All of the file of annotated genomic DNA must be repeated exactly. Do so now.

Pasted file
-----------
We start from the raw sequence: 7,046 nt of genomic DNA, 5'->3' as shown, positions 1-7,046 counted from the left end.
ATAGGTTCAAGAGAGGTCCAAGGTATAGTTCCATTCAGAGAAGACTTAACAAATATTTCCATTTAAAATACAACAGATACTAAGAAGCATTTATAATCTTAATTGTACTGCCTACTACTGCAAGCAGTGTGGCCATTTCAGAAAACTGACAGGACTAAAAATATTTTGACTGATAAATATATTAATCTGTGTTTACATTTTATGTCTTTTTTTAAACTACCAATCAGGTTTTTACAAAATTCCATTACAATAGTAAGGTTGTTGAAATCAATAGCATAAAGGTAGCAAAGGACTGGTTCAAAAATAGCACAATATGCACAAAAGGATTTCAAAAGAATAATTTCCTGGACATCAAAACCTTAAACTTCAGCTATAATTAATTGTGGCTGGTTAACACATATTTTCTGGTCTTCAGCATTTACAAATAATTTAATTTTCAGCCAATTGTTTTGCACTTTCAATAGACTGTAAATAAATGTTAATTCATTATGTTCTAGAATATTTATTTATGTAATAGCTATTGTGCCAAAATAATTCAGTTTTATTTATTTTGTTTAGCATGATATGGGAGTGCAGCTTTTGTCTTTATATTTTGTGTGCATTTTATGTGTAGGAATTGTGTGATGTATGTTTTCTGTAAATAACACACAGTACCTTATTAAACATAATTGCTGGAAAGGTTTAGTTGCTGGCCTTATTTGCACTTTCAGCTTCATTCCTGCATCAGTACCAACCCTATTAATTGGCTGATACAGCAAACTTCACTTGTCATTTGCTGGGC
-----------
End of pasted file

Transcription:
We start from the raw sequence: 7,046 nt of genomic DNA, 5'->3' as shown, positions 1-7,046 counted from the left end.
ATAGGTTCAAGAGAGGTCCAAGGTATAGTTCCATTCAGAGAAGACTTAACAAATATTTCCATTTAAAATACAACAGATACTAAGAAGCATTTATAATCTTAATTGTACTGCCTACTACTGCAAGCAGTGTGGCCATTTCAGAAAACTGACAGGACTAAAAATATTTTGACTGATAAATATATTAATCTGTGTTTACATTTTATGTCTTTTTTTAAACTACCAATCAGGTTTTTACAAAATTCCATTACAATAGTAAGGTTGTTGAAATCAATAGCATAAAGGTAGCAAAGGACTGGTTCAAAAATAGCACAATATGCACAAAAGGATTTCAAAAGAATAATTTCCTGGACATCAAAACCTTAAACTTCAGCTATAATTAATTGTGGCTGGTTAACACATATTTTCTGGTCTTCAGCATTTACAAATAATTTAATTTTCAGCCAATTGTTTTGCACTTTCAATAGACTGTAAATAAATGTTAATTCATTATGTTCTAGAATATTTATTTATGTAATAGCTATTGTGCCAAAATAATTCAGTTTTATTTATTTTGTTTAGCATGATATGGGAGTGCAGCTTTTGTCTTTATATTTTGTGTGCATTTTATGTGTAGGAATTGTGTGATGTATGTTTTCTGTAAATAACACACAGTACCTTATTAAACATAATTGCTGGAAAGGTTTAGTTGCTGGCCTTATTTGCACTTTCAGCTTCATTCCTGCATCAGTACCAACCCTATTAATTGGCTGATACAGCAAACTTCACTTGTCATTTGCTGGGC